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Thanksgiving Holiday Is Reminder to Americans to Help Others
(Many see holiday as good time to donate, volunteer, help feed the needy)

By Louise Fenner
Staff Writer

Washington — Most Americans look forward to sharing a Thanksgiving Day meal with family and friends, but many also make a special effort to volunteer at shelters, churches, food banks and other charitable organizations. Many grocery stores and individuals contribute turkeys, potatoes, pumpkin pie and other traditional Thanksgiving items to food banks and soup kitchens, and volunteers spend the day cooking the meal and serving hundreds of people.

“As we gather once again among loved ones, let us also reach out to our neighbors and fellow citizens in need of a helping hand,” President Obama said in his Thanksgiving proclamation ( ).

In 2008, then President-elect Obama and his family set an example by helping distribute food at a church in Chicago on Thanksgiving Day, and in a radio message he thanked those people across America who had “pitched in time and resources to give a lift to their neighbors in need. It is this spirit that binds us together as one American family — the belief that we rise and fall as one people.”

Thanksgiving ( ), which is celebrated on the fourth Thursday of November, generally centers on a dinner of roast turkey, and thus food drives across the country focus on that main ingredient of the Thanksgiving feast.

Each year in Santa Monica, California, for example, people donate uncooked turkeys or volunteer their ovens to roast a turkey the night before Thanksgiving. In 2008, some 300 turkeys were transformed into more than 2,100 hot meals for the needy and distributed at the Santa Monica Civic Auditorium.

Operation Turkey ( ) in Austin, Texas, prepares and distributes Thanksgiving meals and clothing each year with the help of more than a thousand volunteers. Sixteen other cities, half of them in Texas, also have Operation Turkey drives.


Some groups try to make donating fun. In Las Vegas, the Three Square food bank and Wranglers hockey team challenged fans to fill a tractor trailer moving van with donated food, and anyone who brought at least five items earned free tickets to that night’s hockey game. The food bank asked for volunteers to help collect the food at the door, plus one special volunteer to wear a turkey costume during the event.

In St. Mary’s County, Maryland, the local government sponsors a charity golf day on Thanksgiving. Golfers donate bags of nonperishable food and household items for a local food bank. In 2008, more than 2,000 items were collected.

Social media sites are another way to make donating easy and fun. For example, the social networking site SocialVibe offers a “Thanksgiving Feast” application for the Facebook Web site that lets people ask their friends to participate in a game; for each point earned in the game, food is donated to needy people in partnership with the United Nations World Food Programme.


Peggy Grimes, executive director of the Montana Food Bank Network in Missoula, Montana, which provides food to nearly 200 charitable agencies throughout the state, says the need for food donations during the holiday season — and in fact, all year — is greater than ever. In 2008, the food bank distributed about 4 million pounds of food, but “we’ll probably hit 8 million pounds this year,” she said.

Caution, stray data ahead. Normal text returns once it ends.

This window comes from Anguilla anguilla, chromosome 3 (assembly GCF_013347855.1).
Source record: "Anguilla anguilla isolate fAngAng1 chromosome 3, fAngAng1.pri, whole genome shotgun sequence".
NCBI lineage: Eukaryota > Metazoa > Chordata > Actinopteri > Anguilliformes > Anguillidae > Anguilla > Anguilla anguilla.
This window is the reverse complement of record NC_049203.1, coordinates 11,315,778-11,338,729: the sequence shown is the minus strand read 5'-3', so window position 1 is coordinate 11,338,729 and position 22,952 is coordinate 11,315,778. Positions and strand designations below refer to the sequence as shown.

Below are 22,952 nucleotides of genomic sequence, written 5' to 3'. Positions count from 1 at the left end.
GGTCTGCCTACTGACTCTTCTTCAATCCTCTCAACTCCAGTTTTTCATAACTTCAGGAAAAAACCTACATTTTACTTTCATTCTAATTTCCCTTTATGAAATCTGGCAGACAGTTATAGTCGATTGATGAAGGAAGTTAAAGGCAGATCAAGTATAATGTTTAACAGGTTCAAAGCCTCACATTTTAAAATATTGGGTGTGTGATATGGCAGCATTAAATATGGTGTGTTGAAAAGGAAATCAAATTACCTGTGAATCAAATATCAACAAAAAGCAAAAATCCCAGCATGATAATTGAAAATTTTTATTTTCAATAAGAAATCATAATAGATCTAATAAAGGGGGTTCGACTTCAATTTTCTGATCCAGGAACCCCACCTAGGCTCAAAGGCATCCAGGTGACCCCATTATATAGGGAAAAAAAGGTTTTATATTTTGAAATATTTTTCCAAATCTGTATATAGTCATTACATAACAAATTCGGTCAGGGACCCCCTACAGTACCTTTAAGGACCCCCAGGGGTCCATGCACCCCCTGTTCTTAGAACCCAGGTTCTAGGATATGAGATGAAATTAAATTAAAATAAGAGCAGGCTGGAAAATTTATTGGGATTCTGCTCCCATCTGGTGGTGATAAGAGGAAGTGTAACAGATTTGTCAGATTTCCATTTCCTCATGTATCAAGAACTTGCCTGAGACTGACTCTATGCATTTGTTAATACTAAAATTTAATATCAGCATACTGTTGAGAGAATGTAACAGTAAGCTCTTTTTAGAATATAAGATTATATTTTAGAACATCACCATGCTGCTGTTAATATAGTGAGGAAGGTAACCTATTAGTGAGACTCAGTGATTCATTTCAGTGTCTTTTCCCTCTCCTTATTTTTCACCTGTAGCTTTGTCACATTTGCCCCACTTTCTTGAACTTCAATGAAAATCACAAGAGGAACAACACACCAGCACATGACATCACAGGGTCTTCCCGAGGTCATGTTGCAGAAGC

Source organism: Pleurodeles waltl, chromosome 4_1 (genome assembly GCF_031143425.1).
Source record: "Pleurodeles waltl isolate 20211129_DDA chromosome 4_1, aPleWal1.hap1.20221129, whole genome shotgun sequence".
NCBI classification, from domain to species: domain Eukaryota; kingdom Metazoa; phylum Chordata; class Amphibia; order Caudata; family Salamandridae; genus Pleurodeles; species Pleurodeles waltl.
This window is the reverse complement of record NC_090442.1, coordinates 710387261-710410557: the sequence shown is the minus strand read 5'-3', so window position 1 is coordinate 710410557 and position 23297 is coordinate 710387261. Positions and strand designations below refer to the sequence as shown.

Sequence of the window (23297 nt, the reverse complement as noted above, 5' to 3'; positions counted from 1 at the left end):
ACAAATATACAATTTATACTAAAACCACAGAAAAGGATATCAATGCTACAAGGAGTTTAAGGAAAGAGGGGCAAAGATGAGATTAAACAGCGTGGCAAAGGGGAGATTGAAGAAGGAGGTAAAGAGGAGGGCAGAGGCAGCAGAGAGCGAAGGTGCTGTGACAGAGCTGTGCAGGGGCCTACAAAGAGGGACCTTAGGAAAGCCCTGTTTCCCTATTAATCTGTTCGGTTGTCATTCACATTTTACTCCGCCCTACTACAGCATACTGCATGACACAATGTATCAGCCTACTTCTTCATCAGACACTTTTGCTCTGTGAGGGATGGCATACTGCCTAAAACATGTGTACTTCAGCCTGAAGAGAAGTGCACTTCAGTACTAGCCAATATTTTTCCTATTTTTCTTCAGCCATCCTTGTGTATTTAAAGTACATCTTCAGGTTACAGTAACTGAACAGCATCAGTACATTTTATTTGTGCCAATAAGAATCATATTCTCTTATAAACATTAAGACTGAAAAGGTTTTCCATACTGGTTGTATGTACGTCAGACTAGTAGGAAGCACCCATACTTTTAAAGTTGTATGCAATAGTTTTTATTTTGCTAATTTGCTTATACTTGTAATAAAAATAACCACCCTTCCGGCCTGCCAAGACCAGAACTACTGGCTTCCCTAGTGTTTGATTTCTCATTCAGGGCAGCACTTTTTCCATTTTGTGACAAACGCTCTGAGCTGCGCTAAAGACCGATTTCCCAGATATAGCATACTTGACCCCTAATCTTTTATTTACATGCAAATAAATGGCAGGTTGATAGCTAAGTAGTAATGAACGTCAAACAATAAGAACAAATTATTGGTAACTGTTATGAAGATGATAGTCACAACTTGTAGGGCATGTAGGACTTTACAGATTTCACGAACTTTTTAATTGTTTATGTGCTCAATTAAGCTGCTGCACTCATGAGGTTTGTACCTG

The Montana Food Bank Network is a partner of Feeding America (formerly called America’s Second Harvest), the nation’s largest charitable domestic hunger relief organization ( ).

Each day, about 20 to 25 volunteers work for the Montana food bank, sorting cans and boxes of food, repackaging bulk items such as cereal, and boxing up orders. College students and senior citizens often like to come during the day, Grimes said, while church groups and other individuals come in after work. “We’re finding that more families want their children to be involved, and they come in the evening — so we’ve had evenings and weekends busy for about the last six months.”

People who want to actually serve meals or distribute food baskets are directed to charitable groups that do that, Grimes said. For a soup kitchen that is serving a big meal at Thanksgiving, many volunteers are needed, she said.

A special program called Hunters for the Hungry lets hunters donate deer, elk, moose and other game they kill. It is taken to the inmate-operated food processing facility at Montana State Prison in Deer Lodge, cut up and frozen, Grimes said. The food bank distributes the meat where it is needed.

“We are seeing so many more families coming in” to the food bank because of job losses due to the economic recession, Grimes said. “When we have difficult financial times across the country, people begin to circle the wagons and say ‘What’s the most important thing for us to support: making sure people have a home and have food on their table.’”

“So people are stepping up, and they’re really generous to us and help get the job done. If they weren’t, we just wouldn’t be able to get the food out to this many people.”

See “Volunteerism Is Integral Part of U.S. Culture ( )” and “A Nation of Volunteers Enters a New Era of Service ( ).”

(This is a product of the Bureau of International Information Programs, U.S. Department of State.  Web site:

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